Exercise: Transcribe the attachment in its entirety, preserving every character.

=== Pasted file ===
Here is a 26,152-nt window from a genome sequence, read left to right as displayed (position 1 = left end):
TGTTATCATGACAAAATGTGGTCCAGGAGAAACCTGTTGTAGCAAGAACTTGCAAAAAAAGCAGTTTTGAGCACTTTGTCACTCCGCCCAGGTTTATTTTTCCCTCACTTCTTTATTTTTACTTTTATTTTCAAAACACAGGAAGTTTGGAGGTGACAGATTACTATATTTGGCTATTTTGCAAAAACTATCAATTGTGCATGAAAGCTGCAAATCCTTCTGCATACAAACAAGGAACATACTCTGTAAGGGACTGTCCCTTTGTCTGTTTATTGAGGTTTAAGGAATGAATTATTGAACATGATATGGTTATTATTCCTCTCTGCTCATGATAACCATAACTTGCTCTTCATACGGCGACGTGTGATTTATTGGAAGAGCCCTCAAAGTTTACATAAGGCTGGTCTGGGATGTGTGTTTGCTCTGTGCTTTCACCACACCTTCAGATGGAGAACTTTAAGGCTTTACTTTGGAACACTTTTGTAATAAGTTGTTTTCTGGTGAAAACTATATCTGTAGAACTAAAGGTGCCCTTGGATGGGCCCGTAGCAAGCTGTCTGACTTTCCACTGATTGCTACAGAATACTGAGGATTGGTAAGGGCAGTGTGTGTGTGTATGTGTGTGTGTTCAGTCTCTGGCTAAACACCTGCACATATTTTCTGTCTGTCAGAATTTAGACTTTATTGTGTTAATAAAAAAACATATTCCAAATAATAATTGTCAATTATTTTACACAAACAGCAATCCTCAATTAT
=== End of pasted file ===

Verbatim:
Here is a 26,152-nt window from a genome sequence, read left to right as displayed (position 1 = left end):
TGTTATCATGACAAAATGTGGTCCAGGAGAAACCTGTTGTAGCAAGAACTTGCAAAAAAAGCAGTTTTGAGCACTTTGTCACTCCGCCCAGGTTTATTTTTCCCTCACTTCTTTATTTTTACTTTTATTTTCAAAACACAGGAAGTTTGGAGGTGACAGATTACTATATTTGGCTATTTTGCAAAAACTATCAATTGTGCATGAAAGCTGCAAATCCTTCTGCATACAAACAAGGAACATACTCTGTAAGGGACTGTCCCTTTGTCTGTTTATTGAGGTTTAAGGAATGAATTATTGAACATGATATGGTTATTATTCCTCTCTGCTCATGATAACCATAACTTGCTCTTCATACGGCGACGTGTGATTTATTGGAAGAGCCCTCAAAGTTTACATAAGGCTGGTCTGGGATGTGTGTTTGCTCTGTGCTTTCACCACACCTTCAGATGGAGAACTTTAAGGCTTTACTTTGGAACACTTTTGTAATAAGTTGTTTTCTGGTGAAAACTATATCTGTAGAACTAAAGGTGCCCTTGGATGGGCCCGTAGCAAGCTGTCTGACTTTCCACTGATTGCTACAGAATACTGAGGATTGGTAAGGGCAGTGTGTGTGTGTATGTGTGTGTGTTCAGTCTCTGGCTAAACACCTGCACATATTTTCTGTCTGTCAGAATTTAGACTTTATTGTGTTAATAAAAAAACATATTCCAAATAATAATTGTCAATTATTTTACACAAACAGCAATCCTCAATTAT